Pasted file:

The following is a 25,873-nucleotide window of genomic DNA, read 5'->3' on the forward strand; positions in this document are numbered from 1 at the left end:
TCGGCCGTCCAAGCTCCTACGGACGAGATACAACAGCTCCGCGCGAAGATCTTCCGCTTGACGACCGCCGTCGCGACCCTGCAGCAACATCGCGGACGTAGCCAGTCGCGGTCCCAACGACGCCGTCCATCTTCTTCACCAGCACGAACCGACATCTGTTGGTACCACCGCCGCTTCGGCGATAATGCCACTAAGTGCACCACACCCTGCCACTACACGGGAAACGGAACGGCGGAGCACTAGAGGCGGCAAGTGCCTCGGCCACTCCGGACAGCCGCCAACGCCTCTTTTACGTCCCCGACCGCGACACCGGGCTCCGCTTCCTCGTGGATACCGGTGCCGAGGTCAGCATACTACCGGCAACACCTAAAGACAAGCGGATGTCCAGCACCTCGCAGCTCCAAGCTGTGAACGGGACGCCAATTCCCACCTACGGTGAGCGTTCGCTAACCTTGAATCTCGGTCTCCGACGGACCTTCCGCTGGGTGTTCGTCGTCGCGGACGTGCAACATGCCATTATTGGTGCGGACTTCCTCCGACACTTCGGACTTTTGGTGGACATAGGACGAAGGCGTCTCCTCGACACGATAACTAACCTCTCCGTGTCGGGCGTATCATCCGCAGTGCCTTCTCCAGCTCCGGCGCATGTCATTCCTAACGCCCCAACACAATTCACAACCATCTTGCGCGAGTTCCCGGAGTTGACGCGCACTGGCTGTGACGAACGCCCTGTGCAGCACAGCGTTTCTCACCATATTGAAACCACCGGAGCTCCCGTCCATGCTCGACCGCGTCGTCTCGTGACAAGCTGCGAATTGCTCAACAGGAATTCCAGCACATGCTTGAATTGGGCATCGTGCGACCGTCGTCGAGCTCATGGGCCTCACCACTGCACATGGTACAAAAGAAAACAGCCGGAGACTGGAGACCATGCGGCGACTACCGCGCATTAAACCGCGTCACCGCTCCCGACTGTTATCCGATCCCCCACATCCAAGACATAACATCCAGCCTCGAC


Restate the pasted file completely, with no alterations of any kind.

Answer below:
The following is a 25,873-nucleotide window of genomic DNA, read 5'->3' on the forward strand; positions in this document are numbered from 1 at the left end:
TCGGCCGTCCAAGCTCCTACGGACGAGATACAACAGCTCCGCGCGAAGATCTTCCGCTTGACGACCGCCGTCGCGACCCTGCAGCAACATCGCGGACGTAGCCAGTCGCGGTCCCAACGACGCCGTCCATCTTCTTCACCAGCACGAACCGACATCTGTTGGTACCACCGCCGCTTCGGCGATAATGCCACTAAGTGCACCACACCCTGCCACTACACGGGAAACGGAACGGCGGAGCACTAGAGGCGGCAAGTGCCTCGGCCACTCCGGACAGCCGCCAACGCCTCTTTTACGTCCCCGACCGCGACACCGGGCTCCGCTTCCTCGTGGATACCGGTGCCGAGGTCAGCATACTACCGGCAACACCTAAAGACAAGCGGATGTCCAGCACCTCGCAGCTCCAAGCTGTGAACGGGACGCCAATTCCCACCTACGGTGAGCGTTCGCTAACCTTGAATCTCGGTCTCCGACGGACCTTCCGCTGGGTGTTCGTCGTCGCGGACGTGCAACATGCCATTATTGGTGCGGACTTCCTCCGACACTTCGGACTTTTGGTGGACATAGGACGAAGGCGTCTCCTCGACACGATAACTAACCTCTCCGTGTCGGGCGTATCATCCGCAGTGCCTTCTCCAGCTCCGGCGCATGTCATTCCTAACGCCCCAACACAATTCACAACCATCTTGCGCGAGTTCCCGGAGTTGACGCGCACTGGCTGTGACGAACGCCCTGTGCAGCACAGCGTTTCTCACCATATTGAAACCACCGGAGCTCCCGTCCATGCTCGACCGCGTCGTCTCGTGACAAGCTGCGAATTGCTCAACAGGAATTCCAGCACATGCTTGAATTGGGCATCGTGCGACCGTCGTCGAGCTCATGGGCCTCACCACTGCACATGGTACAAAAGAAAACAGCCGGAGACTGGAGACCATGCGGCGACTACCGCGCATTAAACCGCGTCACCGCTCCCGACTGTTATCCGATCCCCCACATCCAAGACATAACATCCAGCCTCGAC